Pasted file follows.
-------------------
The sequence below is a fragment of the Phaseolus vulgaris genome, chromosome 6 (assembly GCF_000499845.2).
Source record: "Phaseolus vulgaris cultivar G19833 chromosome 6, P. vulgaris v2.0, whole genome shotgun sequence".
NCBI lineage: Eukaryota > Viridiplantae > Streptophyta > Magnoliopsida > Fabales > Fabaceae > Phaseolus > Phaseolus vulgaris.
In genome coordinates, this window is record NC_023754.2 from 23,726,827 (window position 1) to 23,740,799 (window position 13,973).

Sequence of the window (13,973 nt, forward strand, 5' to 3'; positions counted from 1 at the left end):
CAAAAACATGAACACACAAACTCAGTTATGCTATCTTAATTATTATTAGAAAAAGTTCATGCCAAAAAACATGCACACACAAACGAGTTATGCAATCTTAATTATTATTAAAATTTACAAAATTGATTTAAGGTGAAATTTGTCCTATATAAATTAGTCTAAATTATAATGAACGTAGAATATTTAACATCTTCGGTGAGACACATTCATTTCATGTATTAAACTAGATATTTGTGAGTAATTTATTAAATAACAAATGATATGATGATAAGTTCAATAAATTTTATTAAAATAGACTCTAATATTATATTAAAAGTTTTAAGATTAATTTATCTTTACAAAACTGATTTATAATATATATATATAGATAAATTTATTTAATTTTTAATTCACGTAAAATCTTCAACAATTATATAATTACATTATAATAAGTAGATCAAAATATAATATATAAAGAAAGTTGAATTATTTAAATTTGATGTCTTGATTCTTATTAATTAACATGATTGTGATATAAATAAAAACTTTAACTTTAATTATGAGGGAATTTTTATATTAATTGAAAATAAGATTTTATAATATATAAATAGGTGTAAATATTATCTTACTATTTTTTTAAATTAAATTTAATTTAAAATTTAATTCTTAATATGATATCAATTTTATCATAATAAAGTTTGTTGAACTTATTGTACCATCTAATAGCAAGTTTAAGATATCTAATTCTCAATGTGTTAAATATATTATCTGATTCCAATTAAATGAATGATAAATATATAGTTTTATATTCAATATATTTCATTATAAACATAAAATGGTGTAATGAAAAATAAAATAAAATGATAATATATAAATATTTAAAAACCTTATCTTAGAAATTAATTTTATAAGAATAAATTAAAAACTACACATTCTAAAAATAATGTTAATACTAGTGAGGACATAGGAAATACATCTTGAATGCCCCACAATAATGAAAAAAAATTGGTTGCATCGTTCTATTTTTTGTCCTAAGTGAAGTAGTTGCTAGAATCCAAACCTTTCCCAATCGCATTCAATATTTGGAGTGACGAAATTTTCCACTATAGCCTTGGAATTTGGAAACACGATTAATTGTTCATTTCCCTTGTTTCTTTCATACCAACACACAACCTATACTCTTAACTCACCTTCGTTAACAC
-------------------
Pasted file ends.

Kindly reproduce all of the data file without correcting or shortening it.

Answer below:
The sequence below is a fragment of the Phaseolus vulgaris genome, chromosome 6 (assembly GCF_000499845.2).
Source record: "Phaseolus vulgaris cultivar G19833 chromosome 6, P. vulgaris v2.0, whole genome shotgun sequence".
NCBI lineage: Eukaryota > Viridiplantae > Streptophyta > Magnoliopsida > Fabales > Fabaceae > Phaseolus > Phaseolus vulgaris.
In genome coordinates, this window is record NC_023754.2 from 23,726,827 (window position 1) to 23,740,799 (window position 13,973).

Sequence of the window (13,973 nt, forward strand, 5' to 3'; positions counted from 1 at the left end):
CAAAAACATGAACACACAAACTCAGTTATGCTATCTTAATTATTATTAGAAAAAGTTCATGCCAAAAAACATGCACACACAAACGAGTTATGCAATCTTAATTATTATTAAAATTTACAAAATTGATTTAAGGTGAAATTTGTCCTATATAAATTAGTCTAAATTATAATGAACGTAGAATATTTAACATCTTCGGTGAGACACATTCATTTCATGTATTAAACTAGATATTTGTGAGTAATTTATTAAATAACAAATGATATGATGATAAGTTCAATAAATTTTATTAAAATAGACTCTAATATTATATTAAAAGTTTTAAGATTAATTTATCTTTACAAAACTGATTTATAATATATATATATAGATAAATTTATTTAATTTTTAATTCACGTAAAATCTTCAACAATTATATAATTACATTATAATAAGTAGATCAAAATATAATATATAAAGAAAGTTGAATTATTTAAATTTGATGTCTTGATTCTTATTAATTAACATGATTGTGATATAAATAAAAACTTTAACTTTAATTATGAGGGAATTTTTATATTAATTGAAAATAAGATTTTATAATATATAAATAGGTGTAAATATTATCTTACTATTTTTTTAAATTAAATTTAATTTAAAATTTAATTCTTAATATGATATCAATTTTATCATAATAAAGTTTGTTGAACTTATTGTACCATCTAATAGCAAGTTTAAGATATCTAATTCTCAATGTGTTAAATATATTATCTGATTCCAATTAAATGAATGATAAATATATAGTTTTATATTCAATATATTTCATTATAAACATAAAATGGTGTAATGAAAAATAAAATAAAATGATAATATATAAATATTTAAAAACCTTATCTTAGAAATTAATTTTATAAGAATAAATTAAAAACTACACATTCTAAAAATAATGTTAATACTAGTGAGGACATAGGAAATACATCTTGAATGCCCCACAATAATGAAAAAAAATTGGTTGCATCGTTCTATTTTTTGTCCTAAGTGAAGTAGTTGCTAGAATCCAAACCTTTCCCAATCGCATTCAATATTTGGAGTGACGAAATTTTCCACTATAGCCTTGGAATTTGGAAACACGATTAATTGTTCATTTCCCTTGTTTCTTTCATACCAACACACAACCTATACTCTTAACTCACCTTCGTTAACAC